Africa's Youth Must Learn From Burkina Faso And Eject All Tyrants

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Uganda's Museveni -- is he next?

In Burkina Faso the youth have done what all the young people of Africa should do -- chase away from power thieving dictators who want to be president for life.

Blaise Campaore, in office since he killed an African hero Thomas Sankara in 1987 tried to strong-arm the country's Parliament into voting a change to the constitution which would've allowed him to run again for the presidency next year.

He had ignored all appeals from civil society and the opposition not to abuse the constitution. So before Parliament could cast the vote, young people took matters into their hands -- they raided Parliament buildings and set it on fire. The youth also attacked and destroyed the homes belonging to relatives and close associates of Campaore.

The dictator saw the writing on the wall and he resigned before fleeing the capital city in a heavily armed convoy heading in the direction of Po, a town towards the border with Ghana.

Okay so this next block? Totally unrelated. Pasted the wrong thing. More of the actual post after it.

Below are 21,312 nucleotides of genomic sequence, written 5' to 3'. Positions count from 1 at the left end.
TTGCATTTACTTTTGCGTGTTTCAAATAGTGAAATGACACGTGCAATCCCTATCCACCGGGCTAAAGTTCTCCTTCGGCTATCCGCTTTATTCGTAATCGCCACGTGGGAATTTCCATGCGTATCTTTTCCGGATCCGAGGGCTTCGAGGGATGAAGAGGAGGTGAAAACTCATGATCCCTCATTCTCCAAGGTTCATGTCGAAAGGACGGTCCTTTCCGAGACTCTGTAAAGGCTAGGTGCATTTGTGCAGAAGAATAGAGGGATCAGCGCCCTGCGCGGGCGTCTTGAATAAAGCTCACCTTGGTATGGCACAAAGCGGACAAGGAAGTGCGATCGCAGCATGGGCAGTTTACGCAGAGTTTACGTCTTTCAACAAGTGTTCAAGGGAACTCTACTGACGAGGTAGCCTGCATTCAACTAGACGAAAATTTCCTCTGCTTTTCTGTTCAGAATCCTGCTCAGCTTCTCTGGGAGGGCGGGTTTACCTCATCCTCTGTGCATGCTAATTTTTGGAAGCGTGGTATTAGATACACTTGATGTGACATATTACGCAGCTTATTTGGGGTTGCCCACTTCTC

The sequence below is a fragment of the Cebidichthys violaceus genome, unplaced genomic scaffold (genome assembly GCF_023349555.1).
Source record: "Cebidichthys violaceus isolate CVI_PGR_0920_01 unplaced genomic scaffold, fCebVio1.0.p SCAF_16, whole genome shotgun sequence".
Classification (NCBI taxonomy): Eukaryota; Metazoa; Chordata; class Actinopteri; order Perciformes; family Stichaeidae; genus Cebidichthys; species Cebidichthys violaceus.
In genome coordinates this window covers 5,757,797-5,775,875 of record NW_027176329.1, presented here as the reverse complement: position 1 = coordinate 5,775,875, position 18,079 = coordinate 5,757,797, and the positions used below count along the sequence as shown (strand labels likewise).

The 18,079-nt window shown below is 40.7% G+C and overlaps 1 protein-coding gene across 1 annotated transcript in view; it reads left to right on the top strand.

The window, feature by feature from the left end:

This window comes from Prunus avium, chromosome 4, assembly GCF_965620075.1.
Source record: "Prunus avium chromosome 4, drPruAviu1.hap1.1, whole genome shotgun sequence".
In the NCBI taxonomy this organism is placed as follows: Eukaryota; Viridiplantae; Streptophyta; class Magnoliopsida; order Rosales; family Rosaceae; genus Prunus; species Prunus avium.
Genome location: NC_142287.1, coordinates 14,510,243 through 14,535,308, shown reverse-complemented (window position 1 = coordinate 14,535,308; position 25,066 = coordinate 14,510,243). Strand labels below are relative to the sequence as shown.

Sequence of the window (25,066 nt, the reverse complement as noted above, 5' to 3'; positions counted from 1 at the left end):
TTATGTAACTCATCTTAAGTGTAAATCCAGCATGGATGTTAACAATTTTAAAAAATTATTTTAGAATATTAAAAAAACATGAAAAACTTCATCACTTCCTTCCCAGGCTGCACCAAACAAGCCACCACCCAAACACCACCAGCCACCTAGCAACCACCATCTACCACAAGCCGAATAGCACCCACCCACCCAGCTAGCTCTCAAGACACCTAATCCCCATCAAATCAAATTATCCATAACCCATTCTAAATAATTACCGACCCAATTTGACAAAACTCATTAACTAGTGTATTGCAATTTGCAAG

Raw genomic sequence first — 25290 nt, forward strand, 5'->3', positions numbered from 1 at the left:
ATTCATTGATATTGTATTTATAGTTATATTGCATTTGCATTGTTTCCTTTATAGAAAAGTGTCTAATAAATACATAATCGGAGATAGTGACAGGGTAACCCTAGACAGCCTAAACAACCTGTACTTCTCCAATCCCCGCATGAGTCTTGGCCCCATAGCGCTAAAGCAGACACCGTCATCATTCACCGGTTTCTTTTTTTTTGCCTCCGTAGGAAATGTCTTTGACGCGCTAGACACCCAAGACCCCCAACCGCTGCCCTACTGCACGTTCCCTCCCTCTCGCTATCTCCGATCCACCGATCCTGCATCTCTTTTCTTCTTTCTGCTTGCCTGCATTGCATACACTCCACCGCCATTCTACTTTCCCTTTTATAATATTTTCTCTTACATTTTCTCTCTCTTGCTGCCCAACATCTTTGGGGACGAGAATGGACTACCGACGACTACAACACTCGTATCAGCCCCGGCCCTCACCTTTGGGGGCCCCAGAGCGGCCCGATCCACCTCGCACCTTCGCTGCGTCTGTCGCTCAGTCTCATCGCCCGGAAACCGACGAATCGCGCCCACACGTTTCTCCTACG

Although leaders of the military have stepped in, they insist, to fill a power vacuum -- they too should beware.

Should they decide to block the evolution of democratic governance in Burkina Faso, then they too could end up leaving the capital, Ouagadougou, in long convoys.

There are several other African countries where the majority of the population are young, as in Burkina Faso, and unemployed. In Uganda, for example, where dictator Yoweri Museveni has been in office for 28 years, youth unemployment is estimated anywhere between 63% to 80%; reportedly the highest in the whole world. Things could become more combustible in the following months since the dictator insists on running again in 20016.

A split has emerged within his own ruling party and given the popular discontent, it won't be much of a surprise if he also ends up departing in a long convoy or a flight out of the country since the State House is very near the airport. As was the case with Campaore, Gen. Museveni's immediate family and close associates have also been fleecing the national treasury and would likely accompany him.

Other countries with long term rulers include Angola, Sudan, Congo Republic (Brazaville), Cameroon, Equatorial Guinea, and Zimbabwe.

Things are desperate for youth in Africa. Apart from the high-rates of unemployment, they see no path for them to inherit the reins of state power. With such increasing feelings of desperation, youth in Africa will conclude that they have nothing to lose. This was what motivated Burkina Faso's young to become bold and fearless.

Similar actions may be repeated in other African countries unless tyrants step aside and allow a new crop of young leaders to command center-stage.


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